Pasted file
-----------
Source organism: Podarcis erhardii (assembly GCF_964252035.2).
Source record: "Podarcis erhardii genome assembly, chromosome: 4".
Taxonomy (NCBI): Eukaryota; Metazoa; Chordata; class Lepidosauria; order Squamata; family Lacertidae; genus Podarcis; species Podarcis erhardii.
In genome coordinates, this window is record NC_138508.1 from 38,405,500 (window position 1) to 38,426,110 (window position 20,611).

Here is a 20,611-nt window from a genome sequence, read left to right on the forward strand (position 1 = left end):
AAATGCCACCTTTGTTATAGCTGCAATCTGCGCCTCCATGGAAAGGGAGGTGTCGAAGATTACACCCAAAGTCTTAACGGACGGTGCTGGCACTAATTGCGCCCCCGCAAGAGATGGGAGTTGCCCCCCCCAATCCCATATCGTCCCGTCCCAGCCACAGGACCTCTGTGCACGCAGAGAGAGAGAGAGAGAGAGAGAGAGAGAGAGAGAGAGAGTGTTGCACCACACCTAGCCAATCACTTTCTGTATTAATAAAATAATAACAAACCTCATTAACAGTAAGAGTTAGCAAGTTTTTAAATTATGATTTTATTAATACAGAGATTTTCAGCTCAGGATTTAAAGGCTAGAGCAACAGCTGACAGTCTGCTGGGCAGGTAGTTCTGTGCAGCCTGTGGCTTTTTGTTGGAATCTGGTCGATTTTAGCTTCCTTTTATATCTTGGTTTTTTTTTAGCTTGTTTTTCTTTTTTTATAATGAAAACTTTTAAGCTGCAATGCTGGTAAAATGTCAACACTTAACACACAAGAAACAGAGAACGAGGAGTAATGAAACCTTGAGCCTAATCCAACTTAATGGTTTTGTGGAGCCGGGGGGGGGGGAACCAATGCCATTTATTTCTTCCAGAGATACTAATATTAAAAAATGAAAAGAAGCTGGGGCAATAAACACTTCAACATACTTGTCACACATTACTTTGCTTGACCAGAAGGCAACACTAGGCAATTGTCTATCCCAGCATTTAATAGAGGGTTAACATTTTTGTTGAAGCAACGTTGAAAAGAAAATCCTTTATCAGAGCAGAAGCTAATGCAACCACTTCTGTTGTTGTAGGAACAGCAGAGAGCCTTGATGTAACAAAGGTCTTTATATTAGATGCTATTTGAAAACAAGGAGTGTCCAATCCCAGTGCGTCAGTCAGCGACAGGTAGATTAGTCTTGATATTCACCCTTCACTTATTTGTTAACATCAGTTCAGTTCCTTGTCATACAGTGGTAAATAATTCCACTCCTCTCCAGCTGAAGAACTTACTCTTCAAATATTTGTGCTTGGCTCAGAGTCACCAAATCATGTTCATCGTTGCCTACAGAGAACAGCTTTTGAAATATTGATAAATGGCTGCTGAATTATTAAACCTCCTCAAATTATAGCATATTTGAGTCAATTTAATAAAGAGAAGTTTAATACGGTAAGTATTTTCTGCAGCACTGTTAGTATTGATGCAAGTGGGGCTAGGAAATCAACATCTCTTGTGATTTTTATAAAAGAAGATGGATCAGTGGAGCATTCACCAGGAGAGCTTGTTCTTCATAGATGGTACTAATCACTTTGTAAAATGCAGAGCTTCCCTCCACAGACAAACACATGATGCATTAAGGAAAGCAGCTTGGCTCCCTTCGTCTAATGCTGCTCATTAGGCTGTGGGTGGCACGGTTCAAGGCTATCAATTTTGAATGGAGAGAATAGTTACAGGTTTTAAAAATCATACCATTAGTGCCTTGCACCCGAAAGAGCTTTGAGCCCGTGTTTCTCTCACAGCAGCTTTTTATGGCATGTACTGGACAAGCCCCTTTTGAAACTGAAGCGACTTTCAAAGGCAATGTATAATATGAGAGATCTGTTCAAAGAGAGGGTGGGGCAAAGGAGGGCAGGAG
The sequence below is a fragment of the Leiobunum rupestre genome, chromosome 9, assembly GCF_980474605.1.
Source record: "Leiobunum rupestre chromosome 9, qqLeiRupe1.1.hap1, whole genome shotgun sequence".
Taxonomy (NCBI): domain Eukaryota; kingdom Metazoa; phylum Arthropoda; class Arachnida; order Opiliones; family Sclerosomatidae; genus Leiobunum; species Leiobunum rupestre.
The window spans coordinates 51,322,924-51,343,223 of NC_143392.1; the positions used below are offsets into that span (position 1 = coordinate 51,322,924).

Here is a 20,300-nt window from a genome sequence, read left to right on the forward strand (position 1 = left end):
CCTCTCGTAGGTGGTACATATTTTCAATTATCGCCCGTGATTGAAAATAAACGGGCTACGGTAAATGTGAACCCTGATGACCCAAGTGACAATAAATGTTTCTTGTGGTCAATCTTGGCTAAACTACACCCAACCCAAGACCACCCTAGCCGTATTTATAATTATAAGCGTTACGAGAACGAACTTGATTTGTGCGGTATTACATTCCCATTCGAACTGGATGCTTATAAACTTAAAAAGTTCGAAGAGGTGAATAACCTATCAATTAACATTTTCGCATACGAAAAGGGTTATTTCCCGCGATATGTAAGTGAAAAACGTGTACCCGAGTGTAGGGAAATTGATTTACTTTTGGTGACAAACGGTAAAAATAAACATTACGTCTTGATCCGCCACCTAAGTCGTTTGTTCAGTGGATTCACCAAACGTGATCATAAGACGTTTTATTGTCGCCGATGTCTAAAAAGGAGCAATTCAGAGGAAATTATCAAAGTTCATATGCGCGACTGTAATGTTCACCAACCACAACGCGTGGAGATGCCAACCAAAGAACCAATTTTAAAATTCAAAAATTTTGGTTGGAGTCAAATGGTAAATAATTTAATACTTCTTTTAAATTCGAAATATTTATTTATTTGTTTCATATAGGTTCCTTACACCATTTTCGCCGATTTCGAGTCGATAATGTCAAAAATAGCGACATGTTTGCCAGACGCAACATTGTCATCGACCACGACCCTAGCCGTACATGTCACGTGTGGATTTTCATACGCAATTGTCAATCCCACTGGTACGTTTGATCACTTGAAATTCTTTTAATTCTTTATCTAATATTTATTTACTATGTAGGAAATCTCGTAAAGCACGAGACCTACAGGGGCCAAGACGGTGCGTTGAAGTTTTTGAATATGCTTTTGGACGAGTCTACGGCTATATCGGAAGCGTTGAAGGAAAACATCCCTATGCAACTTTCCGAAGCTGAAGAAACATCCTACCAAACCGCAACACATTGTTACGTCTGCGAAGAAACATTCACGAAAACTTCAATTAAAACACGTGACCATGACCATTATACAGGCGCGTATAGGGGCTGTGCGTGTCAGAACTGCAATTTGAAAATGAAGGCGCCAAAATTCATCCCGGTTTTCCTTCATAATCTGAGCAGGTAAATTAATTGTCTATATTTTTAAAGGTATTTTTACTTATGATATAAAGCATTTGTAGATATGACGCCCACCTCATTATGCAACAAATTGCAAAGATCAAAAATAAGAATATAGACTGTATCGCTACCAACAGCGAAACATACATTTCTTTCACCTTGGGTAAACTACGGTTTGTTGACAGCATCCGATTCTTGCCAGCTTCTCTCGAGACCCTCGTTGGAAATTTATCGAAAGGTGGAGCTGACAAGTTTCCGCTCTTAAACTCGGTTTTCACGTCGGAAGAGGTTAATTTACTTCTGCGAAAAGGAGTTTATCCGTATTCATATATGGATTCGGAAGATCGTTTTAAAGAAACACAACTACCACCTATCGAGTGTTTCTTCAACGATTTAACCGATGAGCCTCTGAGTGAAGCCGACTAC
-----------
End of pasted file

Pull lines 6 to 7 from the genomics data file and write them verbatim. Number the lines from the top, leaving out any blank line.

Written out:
AAATGCCACCTTTGTTATAGCTGCAATCTGCGCCTCCATGGAAAGGGAGGTGTCGAAGATTACACCCAAAGTCTTAACGGACGGTGCTGGCACTAATTGCGCCCCCGCAAGAGATGGGAGTTGCCCCCCCCAATCCCATATCGTCCCGTCCCAGCCACAGGACCTCTGTGCACGCAGAGAGAGAGAGAGAGAGAGAGAGAGAGAGAGAGAGAGAGTGTTGCACCACACCTAGCCAATCACTTTCTGTATTAATAAAATAATAACAAACCTCATTAACAGTAAGAGTTAGCAAGTTTTTAAATTATGATTTTATTAATACAGAGATTTTCAGCTCAGGATTTAAAGGCTAGAGCAACAGCTGACAGTCTGCTGGGCAGGTAGTTCTGTGCAGCCTGTGGCTTTTTGTTGGAATCTGGTCGATTTTAGCTTCCTTTTATATCTTGGTTTTTTTTTAGCTTGTTTTTCTTTTTTTATAATGAAAACTTTTAAGCTGCAATGCTGGTAAAATGTCAACACTTAACACACAAGAAACAGAGAACGAGGAGTAATGAAACCTTGAGCCTAATCCAACTTAATGGTTTTGTGGAGCCGGGGGGGGGGGAACCAATGCCATTTATTTCTTCCAGAGATACTAATATTAAAAAATGAAAAGAAGCTGGGGCAATAAACACTTCAACATACTTGTCACACATTACTTTGCTTGACCAGAAGGCAACACTAGGCAATTGTCTATCCCAGCATTTAATAGAGGGTTAACATTTTTGTTGAAGCAACGTTGAAAAGAAAATCCTTTATCAGAGCAGAAGCTAATGCAACCACTTCTGTTGTTGTAGGAACAGCAGAGAGCCTTGATGTAACAAAGGTCTTTATATTAGATGCTATTTGAAAACAAGGAGTGTCCAATCCCAGTGCGTCAGTCAGCGACAGGTAGATTAGTCTTGATATTCACCCTTCACTTATTTGTTAACATCAGTTCAGTTCCTTGTCATACAGTGGTAAATAATTCCACTCCTCTCCAGCTGAAGAACTTACTCTTCAAATATTTGTGCTTGGCTCAGAGTCACCAAATCATGTTCATCGTTGCCTACAGAGAACAGCTTTTGAAATATTGATAAATGGCTGCTGAATTATTAAACCTCCTCAAATTATAGCATATTTGAGTCAATTTAATAAAGAGAAGTTTAATACGGTAAGTATTTTCTGCAGCACTGTTAGTATTGATGCAAGTGGGGCTAGGAAATCAACATCTCTTGTGATTTTTATAAAAGAAGATGGATCAGTGGAGCATTCACCAGGAGAGCTTGTTCTTCATAGATGGTACTAATCACTTTGTAAAATGCAGAGCTTCCCTCCACAGACAAACACATGATGCATTAAGGAAAGCAGCTTGGCTCCCTTCGTCTAATGCTGCTCATTAGGCTGTGGGTGGCACGGTTCAAGGCTATCAATTTTGAATGGAGAGAATAGTTACAGGTTTTAAAAATCATACCATTAGTGCCTTGCACCCGAAAGAGCTTTGAGCCCGTGTTTCTCTCACAGCAGCTTTTTATGGCATGTACTGGACAAGCCCCTTTTGAAACTGAAGCGACTTTCAAAGGCAATGTATAATATGAGAGATCTGTTCAAAGAGAGGGTGGGGCAAAGGAGGGCAGGAG
The sequence below is a fragment of the Leiobunum rupestre genome, chromosome 9, assembly GCF_980474605.1.